Back in June 2005, TIME magazine put what in hindsight turned out to be a massive housing bubble on its cover, cleverly calling it “Home $weet Home”. Inside, the main story titled America’s House Party raved about how disk jockeys, hair dressers and Taco Bell cashiers were making fortunes flipping houses:
You shouldn’t get the impression that you can make six figures in real estate by snapping your fingers. Just ask Max Kaiser. It once took him a whole hour. The South Florida real estate investor bought a Miami-area two-bedroom luxury condo–which had not yet been built–for $425,000 last year. After signing the purchase papers, Kaiser, 32, heard that a couple outside the developer’s office was interested in the same apartment. So he sold it to them on the spot for $525,000. “I heard it’s now going for $570,000, but what can you do?” he says. Don’t cry for Kaiser. Four years ago, he was an accountant, stultified by his job. Now he’s pricing Porsche Carreras.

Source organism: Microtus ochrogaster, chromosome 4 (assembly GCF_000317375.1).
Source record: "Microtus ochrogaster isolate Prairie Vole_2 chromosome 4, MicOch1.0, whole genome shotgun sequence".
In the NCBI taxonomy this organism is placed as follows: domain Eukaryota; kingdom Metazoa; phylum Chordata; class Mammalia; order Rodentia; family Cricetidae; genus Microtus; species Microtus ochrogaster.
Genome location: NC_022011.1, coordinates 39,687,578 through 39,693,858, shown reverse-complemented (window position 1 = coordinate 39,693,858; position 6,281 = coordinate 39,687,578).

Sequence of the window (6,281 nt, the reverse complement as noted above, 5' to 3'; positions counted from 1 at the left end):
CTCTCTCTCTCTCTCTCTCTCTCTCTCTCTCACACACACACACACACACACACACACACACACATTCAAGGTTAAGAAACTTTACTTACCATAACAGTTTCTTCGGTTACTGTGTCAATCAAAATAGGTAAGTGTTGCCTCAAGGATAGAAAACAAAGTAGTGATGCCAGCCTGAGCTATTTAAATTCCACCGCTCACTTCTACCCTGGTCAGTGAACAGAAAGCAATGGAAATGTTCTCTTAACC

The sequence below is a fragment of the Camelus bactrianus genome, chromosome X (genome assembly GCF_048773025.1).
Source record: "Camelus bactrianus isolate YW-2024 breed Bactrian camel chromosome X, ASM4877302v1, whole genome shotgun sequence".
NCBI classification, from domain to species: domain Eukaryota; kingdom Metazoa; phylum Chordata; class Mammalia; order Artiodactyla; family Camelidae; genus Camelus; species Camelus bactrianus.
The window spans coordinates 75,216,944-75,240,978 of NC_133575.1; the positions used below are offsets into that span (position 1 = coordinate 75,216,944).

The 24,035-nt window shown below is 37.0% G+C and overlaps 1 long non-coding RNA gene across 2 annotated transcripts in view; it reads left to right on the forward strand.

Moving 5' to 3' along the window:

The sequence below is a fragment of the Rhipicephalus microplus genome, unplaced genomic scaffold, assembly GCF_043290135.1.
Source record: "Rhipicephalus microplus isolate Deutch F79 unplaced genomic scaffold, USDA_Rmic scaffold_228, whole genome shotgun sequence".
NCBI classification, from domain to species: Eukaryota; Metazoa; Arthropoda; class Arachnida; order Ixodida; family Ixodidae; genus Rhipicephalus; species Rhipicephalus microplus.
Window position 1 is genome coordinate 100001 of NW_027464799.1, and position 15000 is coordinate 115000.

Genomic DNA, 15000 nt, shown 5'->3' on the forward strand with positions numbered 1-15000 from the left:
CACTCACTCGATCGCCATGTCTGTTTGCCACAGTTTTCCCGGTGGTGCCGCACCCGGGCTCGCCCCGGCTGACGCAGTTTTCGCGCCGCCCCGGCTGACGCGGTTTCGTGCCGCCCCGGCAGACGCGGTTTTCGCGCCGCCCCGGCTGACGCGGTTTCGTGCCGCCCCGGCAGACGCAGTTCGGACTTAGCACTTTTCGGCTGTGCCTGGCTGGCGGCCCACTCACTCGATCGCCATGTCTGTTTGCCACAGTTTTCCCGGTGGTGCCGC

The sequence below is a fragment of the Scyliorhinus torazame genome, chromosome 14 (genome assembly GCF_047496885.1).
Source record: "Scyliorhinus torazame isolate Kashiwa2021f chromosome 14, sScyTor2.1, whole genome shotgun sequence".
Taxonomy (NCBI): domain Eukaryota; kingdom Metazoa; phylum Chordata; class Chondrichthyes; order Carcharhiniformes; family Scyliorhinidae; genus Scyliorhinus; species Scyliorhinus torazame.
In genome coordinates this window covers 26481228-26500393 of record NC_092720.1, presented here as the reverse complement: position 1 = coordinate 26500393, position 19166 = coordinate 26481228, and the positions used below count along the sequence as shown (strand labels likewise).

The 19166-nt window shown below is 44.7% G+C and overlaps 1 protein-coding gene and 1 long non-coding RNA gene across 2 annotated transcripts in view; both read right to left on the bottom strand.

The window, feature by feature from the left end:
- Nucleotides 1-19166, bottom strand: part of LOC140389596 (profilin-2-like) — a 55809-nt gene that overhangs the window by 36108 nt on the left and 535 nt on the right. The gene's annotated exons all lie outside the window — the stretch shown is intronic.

At that time, I wondered if the cover story portends a real estate downturn. It turned out that in a mere weeks, the housing market started to slow down, setting off a chain reaction of economic events that brought the financial world so close to Armageddon.
How TIMEs have changed! Now, with US National home prices back at the level they were in the Fall of 2003, the magazine is at it again putting the housing market on the cover (thanks to Thicken My Wallet for alerting us to the story), only this TIME the caption reads “Rethinking Homeownership: Why owning a home may no longer make economic sense”. This may or may not be the absolute best time to buy a home in the US but we can say with some confidence that it is less risky buying a home after prices have dropped sharply than it would have back in 2005 after years of strong home price increases. Did TIME once again nail the precise moment in which the market turns? We’ll know in 2015.